One year ago I limped away from blogging. It was less a decision and more part of a process to focus on writing. My last post essayed the dilemma. It wasn’t a case of writer’s block. It was a case of publisher’s block. While I was writing every single day, I wasn’t publishing. I took much of 2015 and all of 2016 to focus on writing, not publishing. I wanted to create a powerful writing habit and discover what I wanted to write about without the need to publish.
When I first set up this wordpress blog my hope was to showcase my expertise on all things content and marketing. It wasn’t what I wanted to write about, but more what I thought I should write about. The blog (and my writing) meandered and sputtered. There would be a flurry of posts followed by a drought. My momentum and dedication waxed and waned. I needed to decide what I wanted out of blogging. Rather than forcing myself to write so I could have something to publish, why not focus on writing, and writing only. Forget publishing and write.
This process began in early 2015 as I sought resources and prompts to encourage regular writing. I started with One Month Writing from the great folks at OneMonth and saw my productivity increase, but not quite as much as wanted. I had spent decades thinking about writing and rarely setting pen to paper. A half measure wasn’t enough.
Then I found the key
One of the resources recommended in One Month Writing was 750words. The idea is simple. You sign up and write 750 words every day. Yes. Every. Single. Day. Once you hit 750 words the site pops up an alert. You can keep writing or save.
There are badges and plenty of data to encourage a daily habit. I signed up in February of 2015 and have written every single day, except for one. With 692 total days and 574 days straight (and counting) I’ve written 540,000 words. That’s enough to parcel out into 6 or 7 short novels.
The positives resulting from this process have been remarkable and rewarding. I’ve broken it down into 7 powerful benefits.
1 Creating a habit – I set a goal to write more. I had the motivation, but needed to gather momentum. The hook of checking each day off on 750 words gave me the impetus to write. As the days added up I had the weight of each successive day behind me pushing me forward. Today, I must write. It is what I do.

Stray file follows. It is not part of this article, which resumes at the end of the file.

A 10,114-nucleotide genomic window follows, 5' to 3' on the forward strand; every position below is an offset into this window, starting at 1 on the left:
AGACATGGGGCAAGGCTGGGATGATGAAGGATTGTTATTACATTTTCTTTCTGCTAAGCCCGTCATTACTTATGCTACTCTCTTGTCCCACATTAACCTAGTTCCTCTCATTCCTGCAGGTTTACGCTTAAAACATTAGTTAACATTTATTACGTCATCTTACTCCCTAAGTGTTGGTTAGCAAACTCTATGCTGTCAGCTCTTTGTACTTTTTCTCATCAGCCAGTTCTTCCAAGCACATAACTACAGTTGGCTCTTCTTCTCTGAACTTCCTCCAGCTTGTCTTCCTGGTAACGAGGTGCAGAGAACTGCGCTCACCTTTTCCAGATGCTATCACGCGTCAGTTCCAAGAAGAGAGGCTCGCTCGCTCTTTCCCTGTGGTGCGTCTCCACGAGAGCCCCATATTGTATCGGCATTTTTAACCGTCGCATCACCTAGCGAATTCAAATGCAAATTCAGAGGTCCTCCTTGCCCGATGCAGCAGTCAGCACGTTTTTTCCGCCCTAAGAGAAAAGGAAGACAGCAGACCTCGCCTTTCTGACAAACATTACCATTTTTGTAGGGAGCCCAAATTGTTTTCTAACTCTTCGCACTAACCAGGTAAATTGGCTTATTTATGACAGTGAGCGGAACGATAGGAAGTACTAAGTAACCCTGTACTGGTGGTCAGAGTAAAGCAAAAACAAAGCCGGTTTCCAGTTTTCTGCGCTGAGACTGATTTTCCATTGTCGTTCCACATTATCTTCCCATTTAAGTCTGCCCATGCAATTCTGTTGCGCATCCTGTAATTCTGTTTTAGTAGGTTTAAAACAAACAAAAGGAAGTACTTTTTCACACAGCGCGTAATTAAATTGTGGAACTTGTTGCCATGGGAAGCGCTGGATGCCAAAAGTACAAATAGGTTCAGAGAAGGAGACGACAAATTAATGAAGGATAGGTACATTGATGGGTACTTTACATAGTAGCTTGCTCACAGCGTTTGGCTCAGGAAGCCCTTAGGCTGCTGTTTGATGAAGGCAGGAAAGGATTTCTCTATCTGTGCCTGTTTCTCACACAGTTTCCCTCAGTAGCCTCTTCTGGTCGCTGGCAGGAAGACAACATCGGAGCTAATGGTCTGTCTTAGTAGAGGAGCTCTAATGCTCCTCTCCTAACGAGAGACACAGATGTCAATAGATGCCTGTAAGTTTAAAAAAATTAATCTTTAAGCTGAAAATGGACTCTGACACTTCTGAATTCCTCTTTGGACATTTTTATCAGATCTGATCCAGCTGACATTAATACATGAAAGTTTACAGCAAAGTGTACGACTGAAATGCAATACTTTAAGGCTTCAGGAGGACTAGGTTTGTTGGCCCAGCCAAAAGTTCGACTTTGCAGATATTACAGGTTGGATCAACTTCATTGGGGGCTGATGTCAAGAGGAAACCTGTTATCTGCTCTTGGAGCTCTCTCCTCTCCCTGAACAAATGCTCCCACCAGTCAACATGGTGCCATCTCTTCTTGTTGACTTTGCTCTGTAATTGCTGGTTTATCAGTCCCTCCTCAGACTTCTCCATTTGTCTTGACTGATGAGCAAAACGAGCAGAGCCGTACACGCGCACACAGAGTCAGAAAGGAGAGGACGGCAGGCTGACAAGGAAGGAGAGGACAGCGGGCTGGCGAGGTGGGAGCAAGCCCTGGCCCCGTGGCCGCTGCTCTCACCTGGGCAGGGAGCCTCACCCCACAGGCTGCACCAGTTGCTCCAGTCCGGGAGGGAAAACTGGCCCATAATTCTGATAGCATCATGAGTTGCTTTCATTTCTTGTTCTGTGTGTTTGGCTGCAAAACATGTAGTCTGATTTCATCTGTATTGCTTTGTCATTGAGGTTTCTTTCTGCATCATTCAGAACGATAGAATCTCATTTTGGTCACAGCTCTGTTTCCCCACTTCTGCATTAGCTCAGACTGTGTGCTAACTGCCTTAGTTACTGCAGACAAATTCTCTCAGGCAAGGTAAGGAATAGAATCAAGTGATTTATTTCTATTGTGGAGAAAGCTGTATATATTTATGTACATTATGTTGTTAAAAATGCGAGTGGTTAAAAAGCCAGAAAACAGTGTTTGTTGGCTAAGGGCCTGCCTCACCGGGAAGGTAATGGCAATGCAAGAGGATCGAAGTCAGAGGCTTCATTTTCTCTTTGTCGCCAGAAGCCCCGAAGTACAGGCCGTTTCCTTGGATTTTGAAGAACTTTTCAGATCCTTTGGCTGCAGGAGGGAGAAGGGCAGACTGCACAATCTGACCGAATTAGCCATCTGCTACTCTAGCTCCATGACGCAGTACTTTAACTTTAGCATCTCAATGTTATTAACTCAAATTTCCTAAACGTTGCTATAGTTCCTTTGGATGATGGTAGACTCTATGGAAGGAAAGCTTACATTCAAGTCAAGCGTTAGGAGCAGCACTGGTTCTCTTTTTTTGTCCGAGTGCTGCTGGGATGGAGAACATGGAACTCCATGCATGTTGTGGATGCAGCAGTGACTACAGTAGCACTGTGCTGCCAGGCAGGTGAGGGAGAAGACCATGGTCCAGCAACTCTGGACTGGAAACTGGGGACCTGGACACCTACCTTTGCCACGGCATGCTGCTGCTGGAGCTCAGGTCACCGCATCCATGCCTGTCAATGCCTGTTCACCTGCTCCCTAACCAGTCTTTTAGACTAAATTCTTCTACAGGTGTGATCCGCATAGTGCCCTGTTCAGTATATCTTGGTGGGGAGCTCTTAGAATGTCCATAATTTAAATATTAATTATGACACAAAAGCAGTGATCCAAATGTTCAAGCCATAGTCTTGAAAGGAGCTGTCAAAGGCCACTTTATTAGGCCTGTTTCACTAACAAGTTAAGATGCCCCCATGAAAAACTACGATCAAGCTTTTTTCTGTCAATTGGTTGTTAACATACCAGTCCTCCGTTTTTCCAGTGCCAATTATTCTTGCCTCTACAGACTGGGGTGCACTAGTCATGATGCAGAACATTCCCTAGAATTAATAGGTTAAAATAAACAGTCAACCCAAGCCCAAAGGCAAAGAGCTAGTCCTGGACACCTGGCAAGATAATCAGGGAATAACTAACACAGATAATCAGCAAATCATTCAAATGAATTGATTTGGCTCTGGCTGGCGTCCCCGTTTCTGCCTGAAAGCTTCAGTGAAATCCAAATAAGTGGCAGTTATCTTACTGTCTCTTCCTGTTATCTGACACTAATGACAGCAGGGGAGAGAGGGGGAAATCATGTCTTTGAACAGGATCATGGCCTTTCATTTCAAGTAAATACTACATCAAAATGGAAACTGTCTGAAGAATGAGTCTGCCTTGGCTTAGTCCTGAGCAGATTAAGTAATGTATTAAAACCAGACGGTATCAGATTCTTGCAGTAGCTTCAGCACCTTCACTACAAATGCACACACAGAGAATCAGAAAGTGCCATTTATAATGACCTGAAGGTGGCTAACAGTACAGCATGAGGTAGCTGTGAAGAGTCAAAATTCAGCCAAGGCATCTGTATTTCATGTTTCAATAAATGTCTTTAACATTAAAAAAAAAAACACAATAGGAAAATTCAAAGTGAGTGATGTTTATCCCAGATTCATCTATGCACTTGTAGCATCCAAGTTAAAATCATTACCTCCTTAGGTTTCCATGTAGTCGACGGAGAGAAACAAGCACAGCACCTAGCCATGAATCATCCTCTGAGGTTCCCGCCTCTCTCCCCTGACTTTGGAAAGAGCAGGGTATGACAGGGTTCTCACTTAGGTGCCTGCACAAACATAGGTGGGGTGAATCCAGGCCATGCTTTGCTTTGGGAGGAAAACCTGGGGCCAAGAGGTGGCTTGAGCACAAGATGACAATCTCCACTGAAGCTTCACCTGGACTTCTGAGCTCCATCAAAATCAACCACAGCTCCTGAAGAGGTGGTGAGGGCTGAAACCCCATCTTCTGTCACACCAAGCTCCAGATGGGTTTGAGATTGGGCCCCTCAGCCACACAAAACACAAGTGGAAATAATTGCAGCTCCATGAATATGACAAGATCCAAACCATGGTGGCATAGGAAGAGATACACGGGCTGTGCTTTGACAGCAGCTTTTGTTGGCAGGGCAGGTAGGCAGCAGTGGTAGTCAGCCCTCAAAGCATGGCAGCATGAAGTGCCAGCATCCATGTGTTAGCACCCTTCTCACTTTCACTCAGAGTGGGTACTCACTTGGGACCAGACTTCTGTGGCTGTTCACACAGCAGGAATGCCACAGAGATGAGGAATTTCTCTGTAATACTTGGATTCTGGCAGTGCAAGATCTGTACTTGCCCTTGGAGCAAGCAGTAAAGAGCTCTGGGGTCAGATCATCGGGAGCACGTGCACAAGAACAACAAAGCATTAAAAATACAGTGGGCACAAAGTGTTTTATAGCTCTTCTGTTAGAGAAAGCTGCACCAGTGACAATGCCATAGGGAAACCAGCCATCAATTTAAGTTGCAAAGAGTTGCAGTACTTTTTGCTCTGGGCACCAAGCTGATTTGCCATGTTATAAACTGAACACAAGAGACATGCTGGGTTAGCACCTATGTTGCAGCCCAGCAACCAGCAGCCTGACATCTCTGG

2 Discipline – I have missed one day out of 691. I write when I am tired, uninspired and just plain sick of writing. inspiration doesn’t just happen. It comes with discipline and hard work. Often I start with nothing and just write. As my words become sentences and then paragraphs, an idea will form. 30 or 40 minutes later I walk away with a polished essay, a rough draft or a handful of baby sketches.
3 Focus – Writing requires time and few interruptions. i must put down the phone and ignore the bleeps, buzzes, notifications and digital distractions that carve my time into tiny slivers. Complete thoughts demand undivided attention. The increased focus plays out in many other parts of my life and I am much more present and available than when I started.
4 Organization – My brain fires at hundreds of miles per second. The process of writing down and sorting out ideas gives them a framework my brain can’t. My mind may be the inbox, but I must process. Do I save for later? Act now? Delete? Writing out my thoughts clears out the clutter and frees my mind to focus on what needs to get done.
5 Creativity – In the beginning I struggled to find writing topics. Today I keep a file for future posts. Every day I write down 4 or 5 possible ideas that I want to explore. I dig deeper on past ideas and spread my ideas wider to satisfy my curiosity and explore new topics.
6 Rough Drafts – I can test drive ideas and beat them into shape. Writing daily means I often revisit and rewrite the same ideas repeatedly. Rough drafts are often terrible, but they lay out the idea so I can refine and focus it. Repetition allows me to dig deeper and find the essence of what I want to capture with my words.
7 Catharsis – Perhaps the most surprising result of creating a daily writing habit is the ability to toss out all the garbage. The negative thoughts pile up. The recurring mental conversations about unresolved personal issues create too much distracting chatter. Writing shovels all that crap up and out. It is the ability to spring clean on a daily basis.
Now I am ready to make publishing my new habit for 2017. It worked for writing. Let’s see if I can do the same with posting here on my blog.
Heard ya missed me, well I’m back.